Asili Coffee Pureyors Limited, a coffee trading and processing company, has launched its range of coffee products in Accra.
Asili Coffee is a Ghana Cocoa Board (COCOBOD) licensed coffee dealer with its head-office based in Akropong-Akuapem in the Eastern Region of Ghana.
The Municipal Chief Executive of Akropong, Dennis Edward Aboagye noted that the establishment of a coffee industry in the country is a great sign of industrialization.
According to him, industrialization transforms an economy from primarily agricultural to one based on the manufacturing of goods which is synonymous with economic growth and development.
He said no country desirous of rapid economic progress can afford to neglect industries.
Mr. Aboagye noted that rural development does not mean agriculture alone. He said the rationale for promoting rural industries is to generate employment at the local level, use local resources and labour intensive technology, produce goods to satisfy local demand and increase incomes at the village level. This, he said will promote rural economic growth and diversity.
“Countries that would want to pursue rural development policies must recognize that agriculture plays a key role to that agenda. Agriculture is normally considered a pre-requisite for industrialization development. Rural areas face serious challenges. Poor infrastructure, lack of basic needs such as food schools, and health care facilities, few jobs opportunities. Increase in agriculture productivity can sustain and support industrial development in these areas to address these challenges”, said Mr. Aboagye.
On his part, Deputy Minster for Local Government and Rural Development, Collins Ntim revealed that as at end of May 2018, four million coffee seedlings had been raised and currently distributed to farmers. He added that over nine million cashew seedlings are ready and also undergoing grafting to be supplied to the farmers.
He again revealed that over 1.1 million oil palm seedlings have been procured for onward distribution top farmers and over 6,000 coconut seedlings have also been arranged to be distributed to farmers for free. 74 cashew extension officers have been trained in modern cashew grafting and agronomic practices.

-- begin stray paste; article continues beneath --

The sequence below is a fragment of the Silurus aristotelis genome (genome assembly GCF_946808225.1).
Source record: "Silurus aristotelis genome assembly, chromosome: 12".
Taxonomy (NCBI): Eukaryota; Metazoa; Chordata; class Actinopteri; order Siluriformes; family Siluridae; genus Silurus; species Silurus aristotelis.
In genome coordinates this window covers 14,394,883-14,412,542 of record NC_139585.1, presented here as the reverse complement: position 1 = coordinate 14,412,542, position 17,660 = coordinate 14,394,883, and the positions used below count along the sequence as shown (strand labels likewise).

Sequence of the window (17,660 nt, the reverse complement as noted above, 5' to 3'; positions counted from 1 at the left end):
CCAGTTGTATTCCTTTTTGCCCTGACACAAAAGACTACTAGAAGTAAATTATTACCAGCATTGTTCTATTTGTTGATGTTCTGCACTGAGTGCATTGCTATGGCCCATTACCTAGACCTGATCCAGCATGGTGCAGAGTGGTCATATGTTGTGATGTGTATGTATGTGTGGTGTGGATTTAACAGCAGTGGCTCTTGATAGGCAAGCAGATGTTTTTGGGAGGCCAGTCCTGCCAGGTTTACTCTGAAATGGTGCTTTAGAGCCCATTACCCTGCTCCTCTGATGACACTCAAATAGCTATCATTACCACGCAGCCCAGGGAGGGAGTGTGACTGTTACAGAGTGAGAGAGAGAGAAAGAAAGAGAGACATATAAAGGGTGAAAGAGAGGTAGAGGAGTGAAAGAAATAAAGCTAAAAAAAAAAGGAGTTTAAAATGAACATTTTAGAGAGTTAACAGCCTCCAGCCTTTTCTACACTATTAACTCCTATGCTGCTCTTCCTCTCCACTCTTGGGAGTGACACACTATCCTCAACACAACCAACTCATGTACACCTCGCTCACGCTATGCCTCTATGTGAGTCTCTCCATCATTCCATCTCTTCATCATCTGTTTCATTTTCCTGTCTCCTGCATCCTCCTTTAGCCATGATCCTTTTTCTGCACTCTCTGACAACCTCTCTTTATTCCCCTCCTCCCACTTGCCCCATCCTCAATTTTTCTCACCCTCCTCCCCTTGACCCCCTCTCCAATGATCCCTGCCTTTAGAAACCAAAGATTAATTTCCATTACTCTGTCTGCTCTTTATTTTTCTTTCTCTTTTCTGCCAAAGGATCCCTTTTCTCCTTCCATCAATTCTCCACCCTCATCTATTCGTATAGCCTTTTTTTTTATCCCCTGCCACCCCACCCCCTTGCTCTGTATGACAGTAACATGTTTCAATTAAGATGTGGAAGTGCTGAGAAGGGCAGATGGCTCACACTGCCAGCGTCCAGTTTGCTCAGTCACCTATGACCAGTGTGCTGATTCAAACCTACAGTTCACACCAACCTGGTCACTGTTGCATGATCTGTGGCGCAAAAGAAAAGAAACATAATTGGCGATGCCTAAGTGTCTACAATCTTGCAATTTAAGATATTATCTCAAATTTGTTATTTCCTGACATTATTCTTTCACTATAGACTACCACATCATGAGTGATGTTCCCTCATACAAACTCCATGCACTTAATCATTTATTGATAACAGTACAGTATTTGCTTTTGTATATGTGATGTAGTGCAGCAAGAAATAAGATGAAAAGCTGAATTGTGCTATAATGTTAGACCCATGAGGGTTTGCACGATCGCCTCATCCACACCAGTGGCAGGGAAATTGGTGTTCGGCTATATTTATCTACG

In all, the Deputy Minister said there are 55 districts programmed for coffee, 98 for cashew, 14 for shea, 20 for coconut, 36 for oil palm, 20 for citrus, 20 for mango, 14 for cotton and about 200,000 farmers are expected to benefit from this support for the pilot year of 2018.
“This effort is expected create jobs for the youth, mitigate the effects of climate change, increase household income in the rural areas and establish a sustainable raw material base to spur up the decentralized industrialisation drive through the ‘One District, One Factory’ initiative.
He said government’s immediate priority is to build on the resilience of the rural communities, harnessing what works successfully for them and also turn the focus on the youth, most of whom were not gainfully employed.
According to him, his ministry in collaboration with MoFA and the secretariat of ‘One District, One Factory’ rolled out a national tree crop program dubbed Planting for Export and Rural Development (PERD) to compliment the Planting for Food and Jobs (PFJ) initiative by government.
“The PERD programme seeks to develop eight commodity value chains namely Cashew, Coffee, Cotton Coconut, Citrus, Oil Palm, Mangoes and Shea through our decentralised system. This effort is expected create jobs for youth, mitigate the effects of climate change, increase household income in the rural areas and establish a sustainable raw material base to spur up the decentralized industrialisation drive through One District Factory initiative”, he said.
Collins Ntim added that: “As a decentralized intervention, all districts under the programme are expected to raise seedlings to be distributed freely to between 5,000 to 10,000 farmers to own at least I hectare of any of the tree crop identified. MMDA’s are required to engage between 50 100 youths who would be trained as extension agents and would be required to use GPS machines to map all the farms and a database of the farmers established and the farmers will be aggregated into cooperatives for the private sector to link up to establish the corresponding value addition linkages”.
The 5-year PERD programme is expected to support 770,000 farmers in 168 districts with free planting materials for the eight crops identified and validated to cover about 1.5 million hectares of farmlands.
The Deputy Minister implored the private sector to take advantage of the enabling environment created by this government and ambitious agriculture programmes to diversify and grow their businesses.